Day 365: The Last Picture Show + Another Earth (March, 8)


Here we are! The last day of Omad. A very special day. 

I didn't really believe that I would get here actually. I hoped, of course, but my Amélie-like-mind created zillions of scenarios in which it would be impossible to complete this dare that I brought over myself. Despite a kind of a difficult year, I was able to incorporate Omad to my routine, until I got here, Day 365. 

I woke up in a state of fuzzy euphoria. Even knowing that The Last Picture Show would tune down my happy heart, I had decided some time ago to see it on this last day. The name, right? Obviously, the name. But above all I wanted to honor the two main ways of experiencing a movie for me: alone and with beloved friends. With an open showing scheduled for the night, the morning was the time to be alone with a movie that I wanted to see probably for about 26 years. 

Well, I'm just presuming that I first heard about it at the time the sequel was released, in 1991, still under Peter Bogdanovich direction. I bought the DVD some years ago, tried to watch it once, felt it was unbearable and that was it. Until this day.

Time is an odd thing, because I thought the movie was absolutely brilliant since the first scene. That small town in Texas is the embodiment of the lack of hope. For every and each of its inhabitants, doesn't matter if they're rich, poor, young, old, married. There are tiny glimpses of a way out, but they never are materialized. 

The setting is the years of 1951/1952, but, as Rodrigo pointed in his usually accurate ways only by the summary of this film, it carries the features of its production in 1971, that acid and hopeless way of looking the ways of contemporary society. It was a bull's eye 45 years ago and it is accurate still. 

Timothy Botoms, Jeff Bridges (!) and Cybill Shepherd are great, delivering through their characters all the lack of hope conveyed in here. The last one I met the first time in Moonlighting, the TV show that presented Bruce Willis to the world (not a small achievement). Ben Johnson and Cloris Leachman had their short but heartbreaking performances awarded by an Oscar. And Ellen Burstyn is not less brilliant. A movie about a dying town and ways of life, it is, but mainly about people that try to stay alive in such a dying environment.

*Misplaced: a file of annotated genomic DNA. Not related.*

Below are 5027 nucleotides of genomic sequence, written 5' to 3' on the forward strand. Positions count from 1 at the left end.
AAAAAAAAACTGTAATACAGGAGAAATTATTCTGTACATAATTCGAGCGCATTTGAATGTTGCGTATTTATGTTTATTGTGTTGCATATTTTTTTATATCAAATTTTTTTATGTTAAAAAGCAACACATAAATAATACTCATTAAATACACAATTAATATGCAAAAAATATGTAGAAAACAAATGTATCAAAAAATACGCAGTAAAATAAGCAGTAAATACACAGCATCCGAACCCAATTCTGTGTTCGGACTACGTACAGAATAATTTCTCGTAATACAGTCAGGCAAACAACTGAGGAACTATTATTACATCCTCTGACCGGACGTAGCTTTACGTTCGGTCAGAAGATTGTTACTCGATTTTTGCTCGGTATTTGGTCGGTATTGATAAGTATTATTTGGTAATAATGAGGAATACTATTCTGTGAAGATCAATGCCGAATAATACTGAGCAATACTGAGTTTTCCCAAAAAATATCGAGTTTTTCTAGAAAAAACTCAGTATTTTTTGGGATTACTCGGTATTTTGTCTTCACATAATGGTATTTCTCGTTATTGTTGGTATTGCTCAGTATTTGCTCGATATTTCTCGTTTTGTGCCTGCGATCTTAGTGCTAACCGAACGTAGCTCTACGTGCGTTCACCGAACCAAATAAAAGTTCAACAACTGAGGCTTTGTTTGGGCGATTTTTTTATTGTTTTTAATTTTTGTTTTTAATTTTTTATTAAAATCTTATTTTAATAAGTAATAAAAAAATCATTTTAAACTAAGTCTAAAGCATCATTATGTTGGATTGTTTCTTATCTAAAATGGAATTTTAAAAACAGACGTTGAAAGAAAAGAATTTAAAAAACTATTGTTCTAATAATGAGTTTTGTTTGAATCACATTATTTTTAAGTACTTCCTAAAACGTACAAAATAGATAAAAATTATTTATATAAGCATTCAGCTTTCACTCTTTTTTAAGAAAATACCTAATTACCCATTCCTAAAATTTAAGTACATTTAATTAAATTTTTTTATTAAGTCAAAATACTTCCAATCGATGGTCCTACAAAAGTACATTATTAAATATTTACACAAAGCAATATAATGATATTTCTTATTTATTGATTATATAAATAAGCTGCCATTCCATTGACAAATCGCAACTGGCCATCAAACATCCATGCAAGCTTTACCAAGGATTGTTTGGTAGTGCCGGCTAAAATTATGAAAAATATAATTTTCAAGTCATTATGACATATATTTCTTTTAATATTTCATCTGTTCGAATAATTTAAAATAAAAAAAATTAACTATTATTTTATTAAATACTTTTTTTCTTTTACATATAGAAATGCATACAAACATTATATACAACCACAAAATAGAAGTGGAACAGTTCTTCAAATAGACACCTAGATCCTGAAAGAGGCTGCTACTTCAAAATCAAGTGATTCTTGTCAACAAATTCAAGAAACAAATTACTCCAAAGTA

The cinematography is outstanding in picturing all this hopelessness. I've read that the location, Archer City, Texas (hometown of Larry McMurtry, the author of the novel in which this movie was based), remains the same as pictured in the 1971 film. It is spooky, actually. It reminded what a friend told me once how those truly small towns in US seem like they had stopped in time. The big cities are all modern, the smaller towns are numb. 

On the imdb.com trivia, there's another info about something that I've been asking myself throughout Omad. It refers to the changing about the soundtrack and original scores on movies. From orchestrated scores to the use of songs, something was really changing around the '70s and '80s. According to imdb, "the film was one of the first to use already popular recordings by original artists to score a film". It was really nice finding the answer to that. Another curious fact: all the songs we hear here comes from radio, in a naturalistic playing, what is pretty cool actually.

Something that had scared the hell out of me is how hostile this world depicted in here is for everybody, but mainly for women. Marriage still looked like the only way out for the majority. It is horrifying,  specially on a day that is dedicated to create awareness about the inequity of opportunities regarding women.